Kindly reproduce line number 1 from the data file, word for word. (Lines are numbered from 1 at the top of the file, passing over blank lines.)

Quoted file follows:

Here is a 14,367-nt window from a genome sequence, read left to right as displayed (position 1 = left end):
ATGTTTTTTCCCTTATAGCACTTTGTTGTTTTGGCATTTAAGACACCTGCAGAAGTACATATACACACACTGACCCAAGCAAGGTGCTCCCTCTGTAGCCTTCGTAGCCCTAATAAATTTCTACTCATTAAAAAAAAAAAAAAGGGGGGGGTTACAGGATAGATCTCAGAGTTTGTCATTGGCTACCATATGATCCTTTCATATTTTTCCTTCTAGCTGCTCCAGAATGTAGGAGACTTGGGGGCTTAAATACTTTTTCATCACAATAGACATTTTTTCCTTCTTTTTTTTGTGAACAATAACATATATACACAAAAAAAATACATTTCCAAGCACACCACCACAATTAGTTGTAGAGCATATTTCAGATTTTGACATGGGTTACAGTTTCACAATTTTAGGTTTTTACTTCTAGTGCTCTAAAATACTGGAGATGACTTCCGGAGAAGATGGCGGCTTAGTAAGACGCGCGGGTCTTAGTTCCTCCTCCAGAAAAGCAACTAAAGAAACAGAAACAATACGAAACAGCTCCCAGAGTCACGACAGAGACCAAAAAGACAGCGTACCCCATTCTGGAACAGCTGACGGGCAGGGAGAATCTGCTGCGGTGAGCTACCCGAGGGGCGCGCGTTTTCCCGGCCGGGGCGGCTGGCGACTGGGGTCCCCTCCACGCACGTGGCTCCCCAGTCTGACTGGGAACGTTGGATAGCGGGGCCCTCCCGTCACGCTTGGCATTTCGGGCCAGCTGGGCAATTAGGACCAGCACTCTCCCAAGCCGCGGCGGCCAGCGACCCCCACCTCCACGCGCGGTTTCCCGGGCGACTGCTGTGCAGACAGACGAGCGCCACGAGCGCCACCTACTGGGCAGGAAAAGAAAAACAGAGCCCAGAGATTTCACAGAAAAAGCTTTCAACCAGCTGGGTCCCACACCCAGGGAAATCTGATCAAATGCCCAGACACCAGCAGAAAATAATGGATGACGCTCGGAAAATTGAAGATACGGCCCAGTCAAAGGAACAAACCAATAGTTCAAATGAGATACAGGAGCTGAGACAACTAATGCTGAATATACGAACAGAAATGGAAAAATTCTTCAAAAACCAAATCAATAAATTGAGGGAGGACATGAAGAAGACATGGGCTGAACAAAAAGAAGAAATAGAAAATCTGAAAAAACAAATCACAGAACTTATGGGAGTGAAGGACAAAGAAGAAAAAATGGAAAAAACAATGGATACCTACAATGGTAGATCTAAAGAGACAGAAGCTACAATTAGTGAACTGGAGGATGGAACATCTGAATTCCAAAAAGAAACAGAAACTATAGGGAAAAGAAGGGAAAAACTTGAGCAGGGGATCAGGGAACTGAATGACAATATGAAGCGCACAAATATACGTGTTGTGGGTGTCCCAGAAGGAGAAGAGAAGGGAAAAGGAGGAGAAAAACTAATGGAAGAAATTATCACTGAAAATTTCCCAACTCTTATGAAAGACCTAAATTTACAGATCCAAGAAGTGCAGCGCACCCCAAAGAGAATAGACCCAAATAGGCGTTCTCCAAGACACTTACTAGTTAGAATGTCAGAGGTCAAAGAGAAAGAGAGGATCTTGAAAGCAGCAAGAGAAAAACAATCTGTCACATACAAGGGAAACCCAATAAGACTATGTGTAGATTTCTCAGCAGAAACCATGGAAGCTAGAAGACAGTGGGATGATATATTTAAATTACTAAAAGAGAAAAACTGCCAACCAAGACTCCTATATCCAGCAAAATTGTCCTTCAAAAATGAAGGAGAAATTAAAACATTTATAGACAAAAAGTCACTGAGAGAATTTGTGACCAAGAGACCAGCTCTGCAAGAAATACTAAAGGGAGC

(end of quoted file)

Here is a 14,367-nt window from a genome sequence, read left to right as displayed (position 1 = left end):